Keywords: Horizontal Agreements; Natural Resources
    JEL: L13 L41 Q01 Q38
    Date: 2022–07–25
  5. By: Luttmann, Alexander; Gaggero, Alberto A
    Abstract: We offer a comprehensive empirical study on hidden-city ticketing (HCT), a pricing phenomenon in the airline industry that occurs when the fare for a nonstop trip from A to B is more expensive than a connecting trip from A to B and B to C. Exploiting a unique panel of over 772 thousand fares for flights departing between October 1st, 2019 and February 29th, 2020, we find that HCT depends on route competition (both on A-B and A-C routes), largely occurs in the last week to departure, and primarily occurs on carriers that operate large hub-and-spoke networks (e.g., American, Delta, and United).
    Keywords: advance-purchase, airline pricing, competition, hidden-city ticketing, price discrimination.
    JEL: D40 L11 L13 L93
    Date: 2022–07–26
  6. By: Hu, Mei-Ying; Lu, You-Xun; Lai, Ching-Chong
    Abstract: Due to the lags in commercialization, the effective life of a patent is generally less than its statutory term. We introduce commercialization lags into the Schumpeterian growth model and explore the effects of patent term extensions on pharmaceutical R&D and social welfare. Our results show that extending patent terms stimulates the consumption of homogeneous goods but generates an ambiguous effect on the consumption of pharmaceuticals. When patent extensions have an inverted-U effect on social welfare, the optimal patent extension increases with the length of commercialization lags but decreases with the input intensity of commercialization lags. Finally, we calibrate the model and find that increasing patent breadth reduces the optimal patent extension.
    Keywords: commercialization lags; patent term extensions; pharmaceutical R&D; economic growth; social welfare
    JEL: I11 L65 O31 O34
    Date: 2022–07–28
  7. By: Kurt R. Brekke; Chiara Canta; Odd Rune Straume
    Abstract: Policy makers use reference pricing to curb pharmaceutical expenditures by reducing coverage of expensive branded drugs. In a theoretical analysis we show that the net effect of reference pricing is generally ambiguous when accounting for entry by generic producers. Reference pricing shifts demand towards generics but also induces the branded producer to become more agressive, which triggers price competition and potentially deters entry by generic producers. To investigate the counter- vailing effects, we exploit a policy reform in Norway with a gradual implementation of reference pricing across substances over time. Using a difference-in-differences approach, we find that treated substances have a sharper decline in both branded and generic drug prices and branded market shares. Despite fiercer price competition, the number of generic producers and products increases after exposure to reference pricing, resulting in a reduction of 30 percent in pharmaceutical expenditures. Thus, we find no evidence for a countervailing entry deterring effect of reference pricing.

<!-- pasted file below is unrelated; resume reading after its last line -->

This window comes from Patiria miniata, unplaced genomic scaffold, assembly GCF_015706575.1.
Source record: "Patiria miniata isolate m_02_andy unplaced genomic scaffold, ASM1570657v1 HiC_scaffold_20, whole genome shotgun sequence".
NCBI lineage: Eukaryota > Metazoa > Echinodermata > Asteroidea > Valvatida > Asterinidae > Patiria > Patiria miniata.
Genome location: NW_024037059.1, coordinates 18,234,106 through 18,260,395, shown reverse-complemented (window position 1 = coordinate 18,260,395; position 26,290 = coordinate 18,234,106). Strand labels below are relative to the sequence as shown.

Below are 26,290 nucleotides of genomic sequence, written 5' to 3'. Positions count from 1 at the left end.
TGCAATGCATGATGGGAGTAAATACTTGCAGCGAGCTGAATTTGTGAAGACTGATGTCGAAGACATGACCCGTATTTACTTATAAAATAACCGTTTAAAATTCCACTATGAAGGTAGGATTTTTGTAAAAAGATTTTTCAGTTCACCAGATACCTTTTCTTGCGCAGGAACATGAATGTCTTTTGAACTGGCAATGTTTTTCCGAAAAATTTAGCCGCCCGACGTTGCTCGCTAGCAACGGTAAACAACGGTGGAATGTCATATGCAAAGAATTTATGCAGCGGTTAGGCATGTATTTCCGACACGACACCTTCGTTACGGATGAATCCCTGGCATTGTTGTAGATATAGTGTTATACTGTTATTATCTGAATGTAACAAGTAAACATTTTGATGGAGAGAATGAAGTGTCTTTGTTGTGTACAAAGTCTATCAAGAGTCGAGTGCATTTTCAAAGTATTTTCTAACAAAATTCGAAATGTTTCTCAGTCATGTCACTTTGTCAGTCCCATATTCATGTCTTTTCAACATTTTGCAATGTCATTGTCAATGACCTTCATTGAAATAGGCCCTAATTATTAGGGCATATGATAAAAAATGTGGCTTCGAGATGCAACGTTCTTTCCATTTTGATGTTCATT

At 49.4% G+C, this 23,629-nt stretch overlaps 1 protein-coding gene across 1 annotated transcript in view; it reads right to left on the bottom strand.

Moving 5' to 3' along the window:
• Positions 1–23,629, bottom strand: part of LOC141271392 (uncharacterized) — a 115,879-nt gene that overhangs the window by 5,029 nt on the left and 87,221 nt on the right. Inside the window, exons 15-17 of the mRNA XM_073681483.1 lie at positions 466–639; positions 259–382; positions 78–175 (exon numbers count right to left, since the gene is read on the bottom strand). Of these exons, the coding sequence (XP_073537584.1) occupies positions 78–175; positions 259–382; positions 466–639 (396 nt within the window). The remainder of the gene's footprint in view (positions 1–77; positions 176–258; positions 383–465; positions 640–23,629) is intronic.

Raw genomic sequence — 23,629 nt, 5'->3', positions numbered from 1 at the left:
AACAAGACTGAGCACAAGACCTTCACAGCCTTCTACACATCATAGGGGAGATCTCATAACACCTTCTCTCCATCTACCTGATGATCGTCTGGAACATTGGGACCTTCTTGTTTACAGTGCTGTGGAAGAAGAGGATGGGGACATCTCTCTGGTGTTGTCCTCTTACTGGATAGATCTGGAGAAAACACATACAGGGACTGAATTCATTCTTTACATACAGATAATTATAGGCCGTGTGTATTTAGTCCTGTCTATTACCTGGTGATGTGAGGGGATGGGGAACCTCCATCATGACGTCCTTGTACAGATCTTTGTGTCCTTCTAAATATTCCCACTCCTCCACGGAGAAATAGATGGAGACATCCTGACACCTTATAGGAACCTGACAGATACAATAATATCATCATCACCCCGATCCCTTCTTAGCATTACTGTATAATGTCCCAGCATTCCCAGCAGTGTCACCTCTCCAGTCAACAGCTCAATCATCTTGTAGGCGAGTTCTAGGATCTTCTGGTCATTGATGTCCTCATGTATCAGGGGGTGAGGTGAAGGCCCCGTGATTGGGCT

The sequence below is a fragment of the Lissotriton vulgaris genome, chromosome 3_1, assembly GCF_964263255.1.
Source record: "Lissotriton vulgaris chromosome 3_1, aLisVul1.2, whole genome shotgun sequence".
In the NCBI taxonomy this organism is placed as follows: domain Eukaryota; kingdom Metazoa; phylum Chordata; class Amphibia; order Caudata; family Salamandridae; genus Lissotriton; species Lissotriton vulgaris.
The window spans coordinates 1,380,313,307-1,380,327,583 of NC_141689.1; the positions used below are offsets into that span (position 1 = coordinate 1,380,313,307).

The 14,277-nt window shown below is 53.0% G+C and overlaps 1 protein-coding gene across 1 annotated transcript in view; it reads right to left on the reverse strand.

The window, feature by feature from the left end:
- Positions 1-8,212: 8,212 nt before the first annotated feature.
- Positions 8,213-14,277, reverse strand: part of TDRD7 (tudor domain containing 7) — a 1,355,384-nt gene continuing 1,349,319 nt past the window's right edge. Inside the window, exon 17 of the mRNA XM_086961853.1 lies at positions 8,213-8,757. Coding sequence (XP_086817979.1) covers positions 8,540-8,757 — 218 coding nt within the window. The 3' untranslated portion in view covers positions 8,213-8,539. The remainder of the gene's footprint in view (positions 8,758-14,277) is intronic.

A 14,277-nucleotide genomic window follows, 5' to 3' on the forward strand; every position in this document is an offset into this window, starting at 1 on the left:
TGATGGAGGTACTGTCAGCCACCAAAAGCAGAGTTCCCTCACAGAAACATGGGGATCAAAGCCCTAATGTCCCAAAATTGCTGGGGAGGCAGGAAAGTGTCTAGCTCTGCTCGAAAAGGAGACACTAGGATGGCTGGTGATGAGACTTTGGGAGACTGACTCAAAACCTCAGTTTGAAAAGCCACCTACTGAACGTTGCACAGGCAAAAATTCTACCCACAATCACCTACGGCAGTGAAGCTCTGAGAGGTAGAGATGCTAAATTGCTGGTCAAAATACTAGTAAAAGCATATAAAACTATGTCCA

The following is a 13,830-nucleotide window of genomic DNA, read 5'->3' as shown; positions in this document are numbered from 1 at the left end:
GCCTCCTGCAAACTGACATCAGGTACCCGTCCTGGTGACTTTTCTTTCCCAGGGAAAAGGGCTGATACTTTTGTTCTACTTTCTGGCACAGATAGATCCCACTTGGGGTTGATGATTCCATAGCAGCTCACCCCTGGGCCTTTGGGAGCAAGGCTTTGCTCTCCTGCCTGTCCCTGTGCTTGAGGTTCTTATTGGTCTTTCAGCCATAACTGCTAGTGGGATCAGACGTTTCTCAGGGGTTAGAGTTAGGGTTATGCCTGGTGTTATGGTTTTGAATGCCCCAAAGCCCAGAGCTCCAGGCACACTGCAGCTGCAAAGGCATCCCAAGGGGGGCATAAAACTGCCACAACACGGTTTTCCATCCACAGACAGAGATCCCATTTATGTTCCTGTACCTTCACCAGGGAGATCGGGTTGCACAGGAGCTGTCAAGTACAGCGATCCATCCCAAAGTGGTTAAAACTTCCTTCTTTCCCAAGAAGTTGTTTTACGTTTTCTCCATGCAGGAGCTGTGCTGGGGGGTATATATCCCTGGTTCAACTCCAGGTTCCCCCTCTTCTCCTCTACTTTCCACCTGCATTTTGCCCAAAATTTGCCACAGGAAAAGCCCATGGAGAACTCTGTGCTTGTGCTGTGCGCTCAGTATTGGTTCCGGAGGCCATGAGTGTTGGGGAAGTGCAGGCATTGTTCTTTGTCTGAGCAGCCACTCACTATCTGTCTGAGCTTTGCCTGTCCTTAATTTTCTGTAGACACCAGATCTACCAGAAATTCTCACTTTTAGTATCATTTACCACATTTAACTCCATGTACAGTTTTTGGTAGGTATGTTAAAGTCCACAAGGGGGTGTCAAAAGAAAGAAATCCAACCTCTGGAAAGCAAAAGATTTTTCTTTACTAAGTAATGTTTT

Keywords: pharmaceuticals, reference pricing, generic competition
    JEL: I11 I18 L13 L65
    Date: 2022
  8. By: Bolotova, Yuliya V.
    Keywords: Agricultural and Food Policy, Demand and Price Analysis, Livestock Production/Industries
    Date: 2022–08
  9. By: Gayle, Philip; Wang, Jin; Fang, Shengnan
    Abstract: This paper investigates the extent to which media coverage on organic dairy issues influences consumers’ willingness to pay (WTP) for the organic attribute of milk. We find that news with contents most often viewed as negative toward organic dairy are more powerful in decreasing consumers’ WTP for the organic attribute of milk compared to the positive WTP impact of news articles with contents most often viewed as positive toward organic dairy. Interestingly, consumers' increasing exposure to organic dairy news that even take a neutral stance on the organic attribute also increases their WTP for the organic attribute.
    Keywords: Organic Food; Organic Price Premium; Newspaper Coverage; Milk Industry
    JEL: D10 L13 L15 L82 M30 Q00
    Date: 2022–07–13
  10. By: Luckstead,, Jeff; Devadoss, Stephen
    Keywords: Marketing, Agribusiness, Agricultural and Food Policy
    Date: 2022–08
  11. By: Kei Kawai; Jun Nakabayashi; Daichi Shimamoto
    Abstract: We apply a Regression Discontinuity based approach to screen for collusion developed in Kawai et al. (2022) to public procurement data from five countries. We find that bidders who win by a very small margin have significantly lower backlog than those who lose by a very small margin in the sample of procurement auctions from Indonesia, suggesting that bidders collude by bid rotation. Our results suggest that the proportion of noncompetitive auctions is at least about 5% for all E-procurement auctions and about 3% for all auctions in Indonesia. We cannot reject the null of competition in other countries.
    JEL: L41 O52 O53
    Date: 2022–07